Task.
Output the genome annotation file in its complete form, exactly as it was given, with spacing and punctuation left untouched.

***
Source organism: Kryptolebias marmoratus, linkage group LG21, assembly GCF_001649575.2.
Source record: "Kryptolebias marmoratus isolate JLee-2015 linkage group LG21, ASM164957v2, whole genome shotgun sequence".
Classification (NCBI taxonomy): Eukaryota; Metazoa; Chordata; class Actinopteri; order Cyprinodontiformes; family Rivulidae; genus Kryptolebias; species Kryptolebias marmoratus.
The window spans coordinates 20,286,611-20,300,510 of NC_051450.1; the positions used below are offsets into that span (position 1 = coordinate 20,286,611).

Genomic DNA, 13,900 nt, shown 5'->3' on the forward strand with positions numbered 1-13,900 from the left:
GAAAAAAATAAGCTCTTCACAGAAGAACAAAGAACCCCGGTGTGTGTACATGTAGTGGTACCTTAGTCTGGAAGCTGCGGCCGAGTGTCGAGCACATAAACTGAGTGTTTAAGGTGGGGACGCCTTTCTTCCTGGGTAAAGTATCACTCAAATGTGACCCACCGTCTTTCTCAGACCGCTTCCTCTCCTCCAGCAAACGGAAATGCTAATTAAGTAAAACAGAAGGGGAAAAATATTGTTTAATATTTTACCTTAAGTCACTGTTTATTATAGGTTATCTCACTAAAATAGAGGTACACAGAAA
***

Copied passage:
Source organism: Kryptolebias marmoratus, linkage group LG21, assembly GCF_001649575.2.
Source record: "Kryptolebias marmoratus isolate JLee-2015 linkage group LG21, ASM164957v2, whole genome shotgun sequence".
Classification (NCBI taxonomy): Eukaryota; Metazoa; Chordata; class Actinopteri; order Cyprinodontiformes; family Rivulidae; genus Kryptolebias; species Kryptolebias marmoratus.
The window spans coordinates 20,286,611-20,300,510 of NC_051450.1; the positions used below are offsets into that span (position 1 = coordinate 20,286,611).

Genomic DNA, 13,900 nt, shown 5'->3' on the forward strand with positions numbered 1-13,900 from the left:
GAAAAAAATAAGCTCTTCACAGAAGAACAAAGAACCCCGGTGTGTGTACATGTAGTGGTACCTTAGTCTGGAAGCTGCGGCCGAGTGTCGAGCACATAAACTGAGTGTTTAAGGTGGGGACGCCTTTCTTCCTGGGTAAAGTATCACTCAAATGTGACCCACCGTCTTTCTCAGACCGCTTCCTCTCCTCCAGCAAACGGAAATGCTAATTAAGTAAAACAGAAGGGGAAAAATATTGTTTAATATTTTACCTTAAGTCACTGTTTATTATAGGTTATCTCACTAAAATAGAGGTACACAGAAA